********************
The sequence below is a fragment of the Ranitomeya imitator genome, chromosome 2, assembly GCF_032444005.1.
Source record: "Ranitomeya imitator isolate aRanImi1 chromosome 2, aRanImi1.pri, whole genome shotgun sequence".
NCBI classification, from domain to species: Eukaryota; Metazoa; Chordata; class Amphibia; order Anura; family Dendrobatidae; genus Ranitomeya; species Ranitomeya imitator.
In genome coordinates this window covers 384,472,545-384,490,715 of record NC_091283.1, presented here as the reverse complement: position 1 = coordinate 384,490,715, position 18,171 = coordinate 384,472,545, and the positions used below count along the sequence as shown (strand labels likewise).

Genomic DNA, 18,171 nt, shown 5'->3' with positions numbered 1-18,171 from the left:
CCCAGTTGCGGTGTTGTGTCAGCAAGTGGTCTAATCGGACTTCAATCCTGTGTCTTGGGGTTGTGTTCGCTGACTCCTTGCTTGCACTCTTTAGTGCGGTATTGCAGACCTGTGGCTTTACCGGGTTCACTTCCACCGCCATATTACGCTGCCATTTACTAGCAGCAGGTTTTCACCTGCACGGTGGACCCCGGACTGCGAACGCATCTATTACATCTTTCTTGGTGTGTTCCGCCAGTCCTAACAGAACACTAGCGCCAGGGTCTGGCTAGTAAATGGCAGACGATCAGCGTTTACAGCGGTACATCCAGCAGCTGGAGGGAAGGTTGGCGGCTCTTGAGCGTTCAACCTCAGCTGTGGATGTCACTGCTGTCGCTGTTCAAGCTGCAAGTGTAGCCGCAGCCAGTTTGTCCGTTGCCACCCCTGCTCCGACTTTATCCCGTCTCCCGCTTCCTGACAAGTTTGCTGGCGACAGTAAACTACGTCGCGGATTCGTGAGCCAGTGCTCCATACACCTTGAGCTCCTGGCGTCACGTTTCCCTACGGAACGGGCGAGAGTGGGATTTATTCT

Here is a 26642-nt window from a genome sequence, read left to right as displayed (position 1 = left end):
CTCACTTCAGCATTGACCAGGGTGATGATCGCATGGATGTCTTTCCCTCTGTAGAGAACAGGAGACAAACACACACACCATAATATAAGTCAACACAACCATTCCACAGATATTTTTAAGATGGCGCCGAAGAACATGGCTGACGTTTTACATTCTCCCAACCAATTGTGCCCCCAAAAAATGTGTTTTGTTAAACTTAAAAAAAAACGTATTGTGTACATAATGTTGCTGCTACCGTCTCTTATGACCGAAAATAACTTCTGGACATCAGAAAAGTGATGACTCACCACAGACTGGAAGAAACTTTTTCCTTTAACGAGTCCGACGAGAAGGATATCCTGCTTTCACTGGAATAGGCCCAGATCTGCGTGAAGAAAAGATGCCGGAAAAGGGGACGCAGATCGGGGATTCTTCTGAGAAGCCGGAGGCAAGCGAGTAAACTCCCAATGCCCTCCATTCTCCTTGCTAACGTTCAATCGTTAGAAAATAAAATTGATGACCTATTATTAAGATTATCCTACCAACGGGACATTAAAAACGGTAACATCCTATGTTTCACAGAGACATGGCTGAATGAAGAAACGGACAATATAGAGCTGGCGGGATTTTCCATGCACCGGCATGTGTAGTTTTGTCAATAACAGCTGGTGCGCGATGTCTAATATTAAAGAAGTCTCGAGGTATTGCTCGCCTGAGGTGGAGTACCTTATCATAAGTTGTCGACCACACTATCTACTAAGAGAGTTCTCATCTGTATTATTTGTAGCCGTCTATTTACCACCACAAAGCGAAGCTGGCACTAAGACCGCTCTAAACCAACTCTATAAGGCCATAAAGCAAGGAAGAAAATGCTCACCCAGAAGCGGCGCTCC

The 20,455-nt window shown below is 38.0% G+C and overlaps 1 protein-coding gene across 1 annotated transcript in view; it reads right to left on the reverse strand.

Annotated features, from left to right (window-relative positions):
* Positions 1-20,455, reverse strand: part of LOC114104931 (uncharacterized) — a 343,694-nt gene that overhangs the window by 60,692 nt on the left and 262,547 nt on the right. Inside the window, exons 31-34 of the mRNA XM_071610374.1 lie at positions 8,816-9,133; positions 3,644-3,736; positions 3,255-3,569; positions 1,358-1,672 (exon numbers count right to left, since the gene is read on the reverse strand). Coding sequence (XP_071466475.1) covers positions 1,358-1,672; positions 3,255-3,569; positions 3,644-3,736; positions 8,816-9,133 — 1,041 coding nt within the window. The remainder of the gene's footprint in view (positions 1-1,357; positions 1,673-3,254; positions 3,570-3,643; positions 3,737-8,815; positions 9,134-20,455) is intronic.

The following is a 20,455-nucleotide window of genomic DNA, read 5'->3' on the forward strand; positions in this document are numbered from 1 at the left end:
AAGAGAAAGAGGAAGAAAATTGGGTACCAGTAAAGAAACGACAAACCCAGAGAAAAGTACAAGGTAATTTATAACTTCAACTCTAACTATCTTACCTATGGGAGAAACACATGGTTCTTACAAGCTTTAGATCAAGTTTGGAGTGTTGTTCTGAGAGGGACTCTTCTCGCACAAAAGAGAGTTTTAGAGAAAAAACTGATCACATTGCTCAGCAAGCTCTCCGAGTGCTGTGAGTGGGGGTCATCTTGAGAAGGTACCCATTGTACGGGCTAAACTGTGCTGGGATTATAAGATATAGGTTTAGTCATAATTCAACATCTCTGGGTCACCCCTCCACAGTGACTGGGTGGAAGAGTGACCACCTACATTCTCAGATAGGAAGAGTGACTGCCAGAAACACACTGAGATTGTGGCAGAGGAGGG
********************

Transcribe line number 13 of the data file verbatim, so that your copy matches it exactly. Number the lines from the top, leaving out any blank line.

AAGAGAAAGAGGAAGAAAATTGGGTACCAGTAAAGAAACGACAAACCCAGAGAAAAGTACAAGGTAATTTATAACTTCAACTCTAACTATCTTACCTATGGGAGAAACACATGGTTCTTACAAGCTTTAGATCAAGTTTGGAGTGTTGTTCTGAGAGGGACTCTTCTCGCACAAAAGAGAGTTTTAGAGAAAAAACTGATCACATTGCTCAGCAAGCTCTCCGAGTGCTGTGAGTGGGGGTCATCTTGAGAAGGTACCCATTGTACGGGCTAAACTGTGCTGGGATTATAAGATATAGGTTTAGTCATAATTCAACATCTCTGGGTCACCCCTCCACAGTGACTGGGTGGAAGAGTGACCACCTACATTCTCAGATAGGAAGAGTGACTGCCAGAAACACACTGAGATTGTGGCAGAGGAGGG